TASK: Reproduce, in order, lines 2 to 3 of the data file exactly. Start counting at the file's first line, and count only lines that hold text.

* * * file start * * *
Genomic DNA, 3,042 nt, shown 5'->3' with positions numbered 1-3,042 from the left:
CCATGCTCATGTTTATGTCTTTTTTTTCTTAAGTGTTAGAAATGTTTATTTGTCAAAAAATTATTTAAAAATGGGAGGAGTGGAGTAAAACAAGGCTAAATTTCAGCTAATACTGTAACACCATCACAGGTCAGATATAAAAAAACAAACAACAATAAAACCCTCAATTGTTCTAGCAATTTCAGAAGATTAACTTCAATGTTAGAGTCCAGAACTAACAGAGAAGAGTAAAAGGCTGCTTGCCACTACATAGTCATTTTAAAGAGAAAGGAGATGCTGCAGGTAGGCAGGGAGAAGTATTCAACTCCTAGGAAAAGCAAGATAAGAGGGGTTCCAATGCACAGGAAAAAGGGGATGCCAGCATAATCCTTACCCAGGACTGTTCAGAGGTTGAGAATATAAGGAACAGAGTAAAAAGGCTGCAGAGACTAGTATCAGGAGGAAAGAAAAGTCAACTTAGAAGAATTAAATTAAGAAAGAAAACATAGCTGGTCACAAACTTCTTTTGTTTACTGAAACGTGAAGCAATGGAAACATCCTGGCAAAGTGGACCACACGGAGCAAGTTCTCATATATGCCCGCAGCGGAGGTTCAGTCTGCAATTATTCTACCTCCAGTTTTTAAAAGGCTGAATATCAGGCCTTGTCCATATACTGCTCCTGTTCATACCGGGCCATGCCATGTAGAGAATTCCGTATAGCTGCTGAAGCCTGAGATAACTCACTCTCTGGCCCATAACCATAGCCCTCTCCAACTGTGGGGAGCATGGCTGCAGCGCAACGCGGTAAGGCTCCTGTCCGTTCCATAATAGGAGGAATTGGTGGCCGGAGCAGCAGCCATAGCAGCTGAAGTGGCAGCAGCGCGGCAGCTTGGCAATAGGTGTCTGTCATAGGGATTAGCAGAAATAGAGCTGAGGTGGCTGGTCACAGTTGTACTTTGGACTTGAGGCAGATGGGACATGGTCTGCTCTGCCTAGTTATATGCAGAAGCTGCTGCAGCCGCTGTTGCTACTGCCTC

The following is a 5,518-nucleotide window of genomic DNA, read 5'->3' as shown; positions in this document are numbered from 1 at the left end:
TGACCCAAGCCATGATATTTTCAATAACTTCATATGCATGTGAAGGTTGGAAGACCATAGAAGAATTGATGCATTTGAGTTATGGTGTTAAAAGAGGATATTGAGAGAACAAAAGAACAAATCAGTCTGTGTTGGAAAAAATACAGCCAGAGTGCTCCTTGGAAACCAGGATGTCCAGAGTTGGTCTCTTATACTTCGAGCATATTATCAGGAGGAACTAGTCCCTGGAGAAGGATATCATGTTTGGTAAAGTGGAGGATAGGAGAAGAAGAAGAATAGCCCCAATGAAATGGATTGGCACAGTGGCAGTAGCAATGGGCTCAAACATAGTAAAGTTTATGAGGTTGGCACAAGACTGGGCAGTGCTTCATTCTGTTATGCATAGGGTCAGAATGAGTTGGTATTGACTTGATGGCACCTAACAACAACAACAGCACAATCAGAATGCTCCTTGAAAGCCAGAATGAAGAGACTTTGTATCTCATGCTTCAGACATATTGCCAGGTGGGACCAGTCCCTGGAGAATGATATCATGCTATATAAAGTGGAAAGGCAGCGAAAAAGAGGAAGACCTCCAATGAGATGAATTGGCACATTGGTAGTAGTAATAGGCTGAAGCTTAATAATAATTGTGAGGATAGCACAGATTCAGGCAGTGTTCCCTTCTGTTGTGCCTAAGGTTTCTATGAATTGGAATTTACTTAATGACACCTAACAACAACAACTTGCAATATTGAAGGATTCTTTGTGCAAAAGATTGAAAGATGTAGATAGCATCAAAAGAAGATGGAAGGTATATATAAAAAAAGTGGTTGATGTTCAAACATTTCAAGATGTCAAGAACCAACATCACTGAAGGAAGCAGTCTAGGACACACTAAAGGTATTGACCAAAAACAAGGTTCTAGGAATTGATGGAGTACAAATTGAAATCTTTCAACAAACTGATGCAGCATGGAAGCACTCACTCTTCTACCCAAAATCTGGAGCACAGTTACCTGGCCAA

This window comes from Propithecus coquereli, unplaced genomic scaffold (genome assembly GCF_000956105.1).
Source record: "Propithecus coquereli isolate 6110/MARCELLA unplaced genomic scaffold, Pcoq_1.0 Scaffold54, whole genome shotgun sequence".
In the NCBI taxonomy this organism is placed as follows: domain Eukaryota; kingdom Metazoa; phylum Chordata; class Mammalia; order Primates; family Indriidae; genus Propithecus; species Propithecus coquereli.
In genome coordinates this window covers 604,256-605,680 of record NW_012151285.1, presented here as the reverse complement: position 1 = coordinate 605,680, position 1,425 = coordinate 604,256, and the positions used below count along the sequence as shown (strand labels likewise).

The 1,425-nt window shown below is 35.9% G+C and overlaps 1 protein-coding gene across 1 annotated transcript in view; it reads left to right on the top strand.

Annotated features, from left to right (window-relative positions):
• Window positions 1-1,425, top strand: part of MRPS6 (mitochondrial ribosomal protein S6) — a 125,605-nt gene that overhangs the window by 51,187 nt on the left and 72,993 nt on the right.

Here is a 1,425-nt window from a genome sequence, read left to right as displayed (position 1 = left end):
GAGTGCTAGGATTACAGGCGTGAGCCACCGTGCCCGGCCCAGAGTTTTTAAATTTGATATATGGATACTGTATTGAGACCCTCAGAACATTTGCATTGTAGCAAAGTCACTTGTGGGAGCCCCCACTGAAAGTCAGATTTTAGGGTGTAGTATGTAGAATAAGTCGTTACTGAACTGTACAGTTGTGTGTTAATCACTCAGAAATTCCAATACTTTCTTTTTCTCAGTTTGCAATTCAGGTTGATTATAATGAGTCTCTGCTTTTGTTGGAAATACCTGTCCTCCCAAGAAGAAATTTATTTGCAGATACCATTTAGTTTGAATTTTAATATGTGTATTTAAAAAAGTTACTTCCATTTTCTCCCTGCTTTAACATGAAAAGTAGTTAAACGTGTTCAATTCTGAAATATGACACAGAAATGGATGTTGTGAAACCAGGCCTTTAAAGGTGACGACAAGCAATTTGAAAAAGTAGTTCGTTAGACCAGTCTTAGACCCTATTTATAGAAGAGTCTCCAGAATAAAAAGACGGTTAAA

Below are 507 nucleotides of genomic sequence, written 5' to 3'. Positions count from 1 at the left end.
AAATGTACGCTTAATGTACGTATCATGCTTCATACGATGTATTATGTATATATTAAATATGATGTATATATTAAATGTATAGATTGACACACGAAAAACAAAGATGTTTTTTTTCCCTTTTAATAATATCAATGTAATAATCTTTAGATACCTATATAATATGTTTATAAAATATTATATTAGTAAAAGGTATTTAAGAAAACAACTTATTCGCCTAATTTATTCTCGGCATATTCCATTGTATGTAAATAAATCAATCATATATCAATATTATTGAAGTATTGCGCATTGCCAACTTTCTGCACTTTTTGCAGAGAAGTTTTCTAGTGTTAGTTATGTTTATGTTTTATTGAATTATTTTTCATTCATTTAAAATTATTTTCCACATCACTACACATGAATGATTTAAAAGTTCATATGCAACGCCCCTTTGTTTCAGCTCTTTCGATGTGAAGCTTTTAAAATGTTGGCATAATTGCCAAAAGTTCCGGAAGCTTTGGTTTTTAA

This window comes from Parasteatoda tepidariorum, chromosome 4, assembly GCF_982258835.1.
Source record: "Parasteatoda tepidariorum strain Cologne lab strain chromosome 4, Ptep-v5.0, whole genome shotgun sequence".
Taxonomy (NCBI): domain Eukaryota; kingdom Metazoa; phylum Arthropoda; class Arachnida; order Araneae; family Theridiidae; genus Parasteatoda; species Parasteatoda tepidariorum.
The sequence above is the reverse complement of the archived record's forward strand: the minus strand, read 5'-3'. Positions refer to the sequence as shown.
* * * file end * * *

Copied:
CCATGCTCATGTTTATGTCTTTTTTTTCTTAAGTGTTAGAAATGTTTATTTGTCAAAAAATTATTTAAAAATGGGAGGAGTGGAGTAAAACAAGGCTAAATTTCAGCTAATACTGTAACACCATCACAGGTCAGATATAAAAAAACAAACAACAATAAAACCCTCAATTGTTCTAGCAATTTCAGAAGATTAACTTCAATGTTAGAGTCCAGAACTAACAGAGAAGAGTAAAAGGCTGCTTGCCACTACATAGTCATTTTAAAGAGAAAGGAGATGCTGCAGGTAGGCAGGGAGAAGTATTCAACTCCTAGGAAAAGCAAGATAAGAGGGGTTCCAATGCACAGGAAAAAGGGGATGCCAGCATAATCCTTACCCAGGACTGTTCAGAGGTTGAGAATATAAGGAACAGAGTAAAAAGGCTGCAGAGACTAGTATCAGGAGGAAAGAAAAGTCAACTTAGAAGAATTAAATTAAGAAAGAAAACATAGCTGGTCACAAACTTCTTTTGTTTACTGAAACGTGAAGCAATGGAAACATCCTGGCAAAGTGGACCACACGGAGCAAGTTCTCATATATGCCCGCAGCGGAGGTTCAGTCTGCAATTATTCTACCTCCAGTTTTTAAAAGGCTGAATATCAGGCCTTGTCCATATACTGCTCCTGTTCATACCGGGCCATGCCATGTAGAGAATTCCGTATAGCTGCTGAAGCCTGAGATAACTCACTCTCTGGCCCATAACCATAGCCCTCTCCAACTGTGGGGAGCATGGCTGCAGCGCAACGCGGTAAGGCTCCTGTCCGTTCCATAATAGGAGGAATTGGTGGCCGGAGCAGCAGCCATAGCAGCTGAAGTGGCAGCAGCGCGGCAGCTTGGCAATAGGTGTCTGTCATAGGGATTAGCAGAAATAGAGCTGAGGTGGCTGGTCACAGTTGTACTTTGGACTTGAGGCAGATGGGACATGGTCTGCTCTGCCTAGTTATATGCAGAAGCTGCTGCAGCCGCTGTTGCTACTGCCTC

The following is a 5,518-nucleotide window of genomic DNA, read 5'->3' as shown; positions in this document are numbered from 1 at the left end: